Warning: This post is based on superseded information.
- Outline of provisions
- House/Senate side-by-side analysis (as passed)
- Senate section-by-section analysis (showing all versions)
- Official full text (Senate Floor Action, S.2200)
- Official full text (House Floor Action, H.4043)
- Explainer on mandatory minimums
- Explainer on solitary confinement
- Explainer on underage sex
- Senate approves package
- Globe review editorial
- Press coverage
The Joint Committee on the Judiciary reported out to the Senate today a broad criminal justice reform package. The bill has 240 sections and runs to 115 pages.
While sometimes incarceration is necessary, it is almost always harmful. We need to do everything we can to avoid unnecessary incarceration, to promote healing within prisons and during the re-entry process and to make it easier for people to get back on their feet. This bill speaks to all those goals. At the same time it supports law enforcement in addressing the most serious crimes.
At the front end of the system, the bill seeks to cut the flow in the “school to prison pipeline” by reducing the use of arrest as a tool of school discipline. It decriminalizes “disturbing a school assembly.” Of course, if a disorderly student won’t leave the premises or actually assaults someone, arrest remains available.
The bill also provides that offenders who have not reached the age of 19 will generally be treated as juveniles in the court system, shifting young people of high-school age out of the more punitive adult system.
The bill will make diversion to a program, as an alternative to the criminal process, more available for young adults and for people with addictions. The bill will also support the expansion of restorative justice approaches in appropriate cases.
It creates a framework to support a recent Supreme Judicial Court decision that will prevent people from being incarcerated solely due to their inability to afford bail. Even brief incarcerations are very disruptive for people who have any life responsibilities. Detention should be reserved for those who really won’t come back to court or who pose a real danger to the public.
Low-level drug dealers are often people with addictions. The bill repeals minimum mandatory sentences for all retail drug-dealing offenses (except for sales involving minors, which are surprisingly rare).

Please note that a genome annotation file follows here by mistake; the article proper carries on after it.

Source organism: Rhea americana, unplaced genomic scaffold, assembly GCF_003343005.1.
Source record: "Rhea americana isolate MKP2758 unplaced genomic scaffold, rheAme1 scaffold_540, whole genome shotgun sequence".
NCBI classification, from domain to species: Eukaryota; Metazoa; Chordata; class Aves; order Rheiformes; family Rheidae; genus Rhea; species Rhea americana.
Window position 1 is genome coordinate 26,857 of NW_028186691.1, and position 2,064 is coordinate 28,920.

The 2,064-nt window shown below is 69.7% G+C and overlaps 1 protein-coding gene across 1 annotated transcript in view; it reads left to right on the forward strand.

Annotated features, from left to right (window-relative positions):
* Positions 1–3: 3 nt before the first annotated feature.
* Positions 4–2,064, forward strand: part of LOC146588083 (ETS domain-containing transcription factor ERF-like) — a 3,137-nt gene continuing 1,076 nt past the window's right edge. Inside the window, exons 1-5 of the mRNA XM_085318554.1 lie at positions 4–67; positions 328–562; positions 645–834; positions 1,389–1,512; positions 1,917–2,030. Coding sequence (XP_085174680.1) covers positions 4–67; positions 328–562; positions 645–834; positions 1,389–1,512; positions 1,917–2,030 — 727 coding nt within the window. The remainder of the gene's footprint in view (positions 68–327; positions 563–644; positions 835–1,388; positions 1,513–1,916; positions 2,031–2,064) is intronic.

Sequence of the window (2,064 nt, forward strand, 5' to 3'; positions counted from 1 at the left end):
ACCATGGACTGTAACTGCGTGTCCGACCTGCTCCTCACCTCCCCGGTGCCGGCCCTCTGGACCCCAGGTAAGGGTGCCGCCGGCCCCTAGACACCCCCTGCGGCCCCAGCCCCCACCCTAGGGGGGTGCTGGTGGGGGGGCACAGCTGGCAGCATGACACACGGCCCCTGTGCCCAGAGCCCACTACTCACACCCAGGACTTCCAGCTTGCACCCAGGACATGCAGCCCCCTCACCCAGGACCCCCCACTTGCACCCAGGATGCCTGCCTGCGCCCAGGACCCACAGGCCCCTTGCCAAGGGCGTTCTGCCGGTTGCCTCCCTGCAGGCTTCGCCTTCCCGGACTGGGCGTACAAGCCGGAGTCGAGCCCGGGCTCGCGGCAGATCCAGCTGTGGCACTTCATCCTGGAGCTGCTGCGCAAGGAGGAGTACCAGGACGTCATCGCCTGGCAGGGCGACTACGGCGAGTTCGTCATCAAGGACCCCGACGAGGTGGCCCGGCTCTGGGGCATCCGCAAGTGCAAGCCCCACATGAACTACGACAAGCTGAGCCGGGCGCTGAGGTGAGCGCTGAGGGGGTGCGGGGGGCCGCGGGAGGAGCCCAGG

It repeals existing mandatories for the offense of trafficking over 18 grams of cocaine and the offense of trafficking over 35 grams of cocaine — under the bill, one would have to sell over 100 grams of cocaine to be subject to a mandatory minimum. Perhaps reflecting a misapplication of enforcement resources, these lower weight cocaine mandatories still account for a high volume of incarceration.
The bill does not repeal mandatory minimums for opiate trafficking and, in fact, provides that trafficking in higher weights of the emerging, highly potent, synthetic opioids like fentanyl should be subject to the same mandatory minimums as the natural opiates heroin and morphine.
Net net, the mandatories that the bill leaves in place govern only 2% of the sentenced drug cases resulting in incarceration (14% of the sentenced-years of incarceration). We know that roughly 2/3 of drug mandatories are dropped in plea bargaining, so the indirectly affected volume is greater by a factor of roughly three — perhaps 6% of the incarcerated drug cases would continue to be related to mandatories.
The bill introduces a new protection for children of people involved in the criminal justice system, requiring the court to make written findings of necessity before sentencing the primary caretaker of a child to incarceration.
The bill includes a new legal framework that should reduce substantially the use of “restrictive housing” (also known as solitary confinement) within prisons. Prisoners who currently might face years of segregation for disciplinary breaches will get the programming that they need to calm down and the chance to show that they are ready to return to general population.
The bill would also create the possibility of release of medically incapacitated prisoners.
Finally, and of great importance, the bill includes a number of provisions to reduce the long-term entanglement of people with the criminal justice system — reducing drivers’ license suspensions for non-driving reasons, lowering fees for people involved in the criminal justice system, limiting the use of incarceration to collect fees and fines, and limiting the damage that criminal cases can do to prospects for employment and housing.
The bill will now go through vetting by the Senate Ways and Means Committee and likely hit the Senate Floor at some point in October. If the Senate approves the bill after debate, the action will then shift to the House and ultimately to a conference process. There is another moving piece — the bill generated by the Council of State Governments process which is mostly focused on reentry. That bill was reported out today, but to the House side, and will likely move in parallel with the Senate bill.
Responses to comments, October 16, 6AM
Thanks to all who have weighed in here — I’ve read through all the comments. I’m really heartened by the overall strong support for reform. Will head into the final debate with all of these suggestions in mind. I’ve reopened the thread to further comment now, but I’m also happy to hear from folks directly at [email protected]